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The DBS has gotten dirty in interesting ways. General buildup of grime on the back, of course, but there are some interesting grimy contours over those huge rear arches, and streaky dribbles from these strakes. They’re designed to reduce pressure buildup in the front wheel arches by venting air. Venting mucky water is probably a less desirable byproduct.


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Open the hood and you can see how complex the shaping of those strakes is. And how bloody awkward to clean.

While there, I had a bit more of a poke-around. The hood is a one-piece carbon-fiber section—the whole car is carbon-bodied, in fact. The gold-colored pads? They’re there to prevent heat soak into the carbon. Front-hinged and full-width, the Aston’s under-hood area is a compelling piece of theatre. You lift it and people lean in.

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You could almost say the engine is best seen, if not from behind bars, then at least through a mesh grille. Its 715hp and 898Nm of torque make it a fearsome thing, but what surprised me most was how docile and tractable it was around town, and how well-calibrated the throttle was. You could use precisely as much as you wanted to.

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The torque was just amazing. Aston claims it peaks at 1,800rpm, but in reality, you don’t get properly exposed to the force until 2,500rpm. From that point on, though, you’re aware of this deep, primal surge thrusting you forward. It’s not a sudden explosion, more a pressure build that carries you on. And it’s exponential, behaves more like a naturally aspirated V12 than a twin-turbo one.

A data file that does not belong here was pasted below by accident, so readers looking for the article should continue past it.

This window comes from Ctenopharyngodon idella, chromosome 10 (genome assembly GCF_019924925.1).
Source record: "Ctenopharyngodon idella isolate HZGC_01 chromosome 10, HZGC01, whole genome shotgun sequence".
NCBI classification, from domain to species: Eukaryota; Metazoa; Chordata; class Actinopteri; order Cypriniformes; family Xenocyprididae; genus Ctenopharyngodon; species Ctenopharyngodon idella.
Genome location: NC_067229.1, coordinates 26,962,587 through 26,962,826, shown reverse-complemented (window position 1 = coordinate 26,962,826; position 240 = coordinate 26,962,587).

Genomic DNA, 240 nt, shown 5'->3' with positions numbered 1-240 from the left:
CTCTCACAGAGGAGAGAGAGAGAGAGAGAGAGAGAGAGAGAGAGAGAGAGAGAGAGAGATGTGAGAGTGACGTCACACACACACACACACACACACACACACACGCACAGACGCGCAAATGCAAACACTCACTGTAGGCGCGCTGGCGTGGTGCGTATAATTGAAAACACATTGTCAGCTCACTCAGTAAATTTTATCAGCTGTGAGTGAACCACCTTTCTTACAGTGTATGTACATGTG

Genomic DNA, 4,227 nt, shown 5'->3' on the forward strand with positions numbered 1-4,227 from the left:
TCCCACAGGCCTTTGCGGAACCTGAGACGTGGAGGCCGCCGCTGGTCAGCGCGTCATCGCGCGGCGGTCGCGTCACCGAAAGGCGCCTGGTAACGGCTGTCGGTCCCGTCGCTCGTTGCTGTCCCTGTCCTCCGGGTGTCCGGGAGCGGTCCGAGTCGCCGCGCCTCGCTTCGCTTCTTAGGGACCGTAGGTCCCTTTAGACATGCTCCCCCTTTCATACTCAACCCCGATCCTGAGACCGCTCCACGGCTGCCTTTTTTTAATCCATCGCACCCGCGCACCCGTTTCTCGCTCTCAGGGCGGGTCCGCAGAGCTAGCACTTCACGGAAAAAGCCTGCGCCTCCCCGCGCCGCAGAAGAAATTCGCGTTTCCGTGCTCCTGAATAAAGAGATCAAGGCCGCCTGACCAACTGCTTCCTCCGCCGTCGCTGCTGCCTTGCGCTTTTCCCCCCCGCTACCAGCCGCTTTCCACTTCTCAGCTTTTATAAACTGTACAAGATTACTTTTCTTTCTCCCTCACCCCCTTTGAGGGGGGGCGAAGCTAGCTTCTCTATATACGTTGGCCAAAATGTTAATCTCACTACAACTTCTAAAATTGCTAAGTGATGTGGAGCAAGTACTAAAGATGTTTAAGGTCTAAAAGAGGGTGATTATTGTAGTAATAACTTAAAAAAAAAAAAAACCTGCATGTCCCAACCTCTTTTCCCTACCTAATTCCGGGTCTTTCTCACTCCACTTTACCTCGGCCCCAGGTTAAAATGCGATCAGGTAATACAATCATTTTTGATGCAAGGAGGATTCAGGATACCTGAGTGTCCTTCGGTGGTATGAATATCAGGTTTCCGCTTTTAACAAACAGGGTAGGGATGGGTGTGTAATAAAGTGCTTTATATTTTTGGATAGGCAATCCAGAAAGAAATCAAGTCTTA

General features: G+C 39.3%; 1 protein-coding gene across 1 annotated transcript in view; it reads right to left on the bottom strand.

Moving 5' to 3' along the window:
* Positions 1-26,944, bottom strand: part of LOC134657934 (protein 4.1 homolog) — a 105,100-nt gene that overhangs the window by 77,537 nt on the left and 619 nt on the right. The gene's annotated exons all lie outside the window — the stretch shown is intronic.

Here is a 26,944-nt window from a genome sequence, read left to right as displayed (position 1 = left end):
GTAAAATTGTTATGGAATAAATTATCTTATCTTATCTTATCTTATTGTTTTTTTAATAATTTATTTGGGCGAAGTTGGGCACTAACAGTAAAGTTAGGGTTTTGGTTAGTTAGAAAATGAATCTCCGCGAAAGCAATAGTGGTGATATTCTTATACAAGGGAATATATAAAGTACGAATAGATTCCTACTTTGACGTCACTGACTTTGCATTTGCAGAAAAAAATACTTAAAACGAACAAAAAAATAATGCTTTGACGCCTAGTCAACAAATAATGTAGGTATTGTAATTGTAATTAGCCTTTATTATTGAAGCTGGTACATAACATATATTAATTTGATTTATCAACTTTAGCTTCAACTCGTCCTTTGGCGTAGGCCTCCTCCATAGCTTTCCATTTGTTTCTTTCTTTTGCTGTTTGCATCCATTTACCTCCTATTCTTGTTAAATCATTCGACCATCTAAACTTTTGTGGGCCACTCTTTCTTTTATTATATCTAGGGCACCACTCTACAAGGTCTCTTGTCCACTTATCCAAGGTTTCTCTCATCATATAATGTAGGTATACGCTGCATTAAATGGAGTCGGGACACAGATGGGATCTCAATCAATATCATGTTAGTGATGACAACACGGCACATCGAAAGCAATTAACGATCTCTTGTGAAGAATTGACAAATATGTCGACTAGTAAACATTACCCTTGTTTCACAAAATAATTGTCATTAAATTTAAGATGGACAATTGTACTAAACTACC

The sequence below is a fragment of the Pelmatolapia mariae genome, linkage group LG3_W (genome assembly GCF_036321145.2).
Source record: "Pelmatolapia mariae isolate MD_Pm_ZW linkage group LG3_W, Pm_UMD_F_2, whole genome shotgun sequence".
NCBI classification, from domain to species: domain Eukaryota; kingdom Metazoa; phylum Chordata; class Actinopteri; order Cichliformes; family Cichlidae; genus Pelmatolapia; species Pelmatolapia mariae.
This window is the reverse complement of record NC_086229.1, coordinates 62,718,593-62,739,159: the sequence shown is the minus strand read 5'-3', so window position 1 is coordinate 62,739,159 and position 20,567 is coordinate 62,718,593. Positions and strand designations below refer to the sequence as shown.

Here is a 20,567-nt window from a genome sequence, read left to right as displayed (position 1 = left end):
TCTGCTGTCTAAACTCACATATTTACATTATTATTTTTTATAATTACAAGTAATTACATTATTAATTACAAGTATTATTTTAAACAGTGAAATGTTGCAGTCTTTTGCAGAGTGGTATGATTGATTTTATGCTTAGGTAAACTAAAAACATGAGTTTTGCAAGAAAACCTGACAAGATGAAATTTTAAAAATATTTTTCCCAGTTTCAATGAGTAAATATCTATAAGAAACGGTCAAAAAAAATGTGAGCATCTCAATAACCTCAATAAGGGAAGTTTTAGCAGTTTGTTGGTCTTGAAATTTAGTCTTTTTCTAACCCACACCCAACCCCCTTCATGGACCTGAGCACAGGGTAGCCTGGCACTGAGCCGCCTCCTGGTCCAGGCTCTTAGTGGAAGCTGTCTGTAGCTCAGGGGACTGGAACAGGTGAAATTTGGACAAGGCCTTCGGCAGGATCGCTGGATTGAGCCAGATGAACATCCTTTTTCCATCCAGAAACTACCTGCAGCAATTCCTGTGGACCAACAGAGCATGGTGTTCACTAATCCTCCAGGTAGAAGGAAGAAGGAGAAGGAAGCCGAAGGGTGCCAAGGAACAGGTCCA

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I really, really enjoyed using it. It’s not as ferocious and memorable as a Ferrari or Lamborghini V12, doesn’t scream at you, but because it’s less specialized, less demanding, the deep daily satisfaction it delivers is enormous.

As is the fuel consumption. The V12 was sucking on fumes after 381km, the trip computer reckoning on a 7.8km/L average. The truth of it was more like 7km/L. It’s not good, but I suspect the pockets necessary to lay down upwards of £225,000 (P15 million) aren’t going to worry about a fill-up every 400km. But they will care about the frequent stops.

To be fair, Aston claims 9.7km/L on the combined cycle, and at a relaxed motorway cruise, the DBS will match or better that, so expect 560km on a tank if you’re pointing toward the Cote d’Azur. But anywhere else you point it, specifically town trawl, watch it.

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What does help the hours pass is seat comfort. I’m not sold on the pedantic quilting (too much design going on there), but the comfort and shaping is great. Long hours can slip by effortlessly. Your elbows rest easily either side, and even if you raise the seat to improve the view over the long hood, there’s still decent headroom.

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There are a couple of things you have to get used to, though. Foremost among them the octagonal steering wheel. It’s not pretty. It’s not great to hold. And don’t spec the chopped carbon trim (you can see it on the door edge). Even if you do think it looks good now (and do you really?), it’s not going to age well.